Half of Polish companies have no dispute resolution strategy

Despite a rise in litigation, nearly half of Polish companies have no dispute resolution strategy.

According to the initial findings of Corporate Disputes survey commissioned by Dentons, dispute resolution is having an increasingly important impact on businesses in Poland. However, despite an increased volume of litigation, only half of Polish businesses have a strategy in place to manage litigation risk and take full advantage of the available dispute resolution options.

The Corporate Disputes survey was commissioned by Dentons and carried out by ICAN Institute and Harvard Business Review Polska. It identifies current trends in litigation and arbitration in Poland, including the kinds and number of cases, the dispute resolution methods and the business impact of the disputes.

Disputes are on the rise

A quarter of the executives surveyed say disputes are on the rise in their sector, while a fifth also see a rise in their own companies. Overall, 25% of the businesses experienced between three and nine disputes, one third had between 10 and 25 disputes, and 20% had more than 26 disputes. Disputes are much more frequent in the services industry than in the manufacturing sector.

According to respondents, the increase in disputes can be attributed mainly to the following factors:

  • Increasing awareness among both institutional and individual customers, who are better educated, read their contracts more carefully and are more eager to assert their rights;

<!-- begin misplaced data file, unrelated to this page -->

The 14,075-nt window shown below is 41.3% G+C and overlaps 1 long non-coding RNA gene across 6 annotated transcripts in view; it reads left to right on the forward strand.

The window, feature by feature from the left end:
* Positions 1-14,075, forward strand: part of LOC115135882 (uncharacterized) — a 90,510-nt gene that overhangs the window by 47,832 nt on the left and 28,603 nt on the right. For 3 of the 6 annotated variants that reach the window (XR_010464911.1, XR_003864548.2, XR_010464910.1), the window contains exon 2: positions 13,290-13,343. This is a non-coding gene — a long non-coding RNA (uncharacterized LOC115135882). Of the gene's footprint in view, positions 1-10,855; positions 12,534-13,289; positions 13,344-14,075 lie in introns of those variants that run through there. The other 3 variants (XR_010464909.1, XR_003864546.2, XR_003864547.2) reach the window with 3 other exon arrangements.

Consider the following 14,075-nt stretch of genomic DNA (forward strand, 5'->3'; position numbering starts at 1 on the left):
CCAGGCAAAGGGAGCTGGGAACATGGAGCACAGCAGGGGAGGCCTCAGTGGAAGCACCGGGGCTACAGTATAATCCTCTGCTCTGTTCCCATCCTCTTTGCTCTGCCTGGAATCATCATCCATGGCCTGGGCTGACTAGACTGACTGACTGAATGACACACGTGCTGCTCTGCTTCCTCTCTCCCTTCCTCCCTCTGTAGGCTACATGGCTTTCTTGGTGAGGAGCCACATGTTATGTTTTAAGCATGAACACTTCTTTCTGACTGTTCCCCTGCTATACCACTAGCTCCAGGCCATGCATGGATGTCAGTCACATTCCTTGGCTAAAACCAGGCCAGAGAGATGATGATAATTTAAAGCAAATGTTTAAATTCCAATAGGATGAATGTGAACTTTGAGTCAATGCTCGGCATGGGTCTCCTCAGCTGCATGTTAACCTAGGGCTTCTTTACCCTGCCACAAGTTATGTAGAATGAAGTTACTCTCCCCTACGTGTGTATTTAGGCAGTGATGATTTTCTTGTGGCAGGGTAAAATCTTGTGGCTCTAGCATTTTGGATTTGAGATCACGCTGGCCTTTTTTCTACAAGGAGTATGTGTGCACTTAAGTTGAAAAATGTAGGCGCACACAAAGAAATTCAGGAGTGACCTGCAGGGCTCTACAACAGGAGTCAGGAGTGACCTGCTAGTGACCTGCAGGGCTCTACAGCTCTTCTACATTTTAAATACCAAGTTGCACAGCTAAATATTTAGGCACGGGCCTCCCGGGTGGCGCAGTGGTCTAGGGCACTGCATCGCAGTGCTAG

• The work of customer protection institutions, such as the consumer ombudsman, the Office for Protection of Competition and Consumers (UOKiK) or consumer associations;

  • The growing number of specialized law firms active in the sectors that are most vulnerable to litigation, such as tort law firms in the insurance sector or class action law firms in consumer cases.

Wojciech Kozłowski, Partner with Dentons Warsaw and co-head of Dispute Resolution Poland and of Dispute Resolution Europe commented, "The survey shows increasing specialization in disputes within a given area of business, confirming a trend we observed ourselves quite some time ago. For example, in response to increased client demand for construction litigation, Dentons invested in dedicated team of construction industry litigators last year."

Biggest litigation threats

Damages or breach of contract claims are the most feared disputes for a third of the executives surveyed, as are cases involving default or unfair competition claims. These kinds of disputes are also the most frequent. Businesses with a bigger caseload see a threat from disputes involving property interests, IP and title to shares.

Dispute resolution strategy

Nearly two thirds of executives (62%) are aware that success in litigation depends on building a robust case, developing litigation scenarios and analysing related risks. Despite such high awareness, 48% of the surveyed companies do not have any such dispute resolution strategy in place. While 91% of the companies consider financial aspects and 62% consider reputational losses, only 15% analyse the risk of a case lost.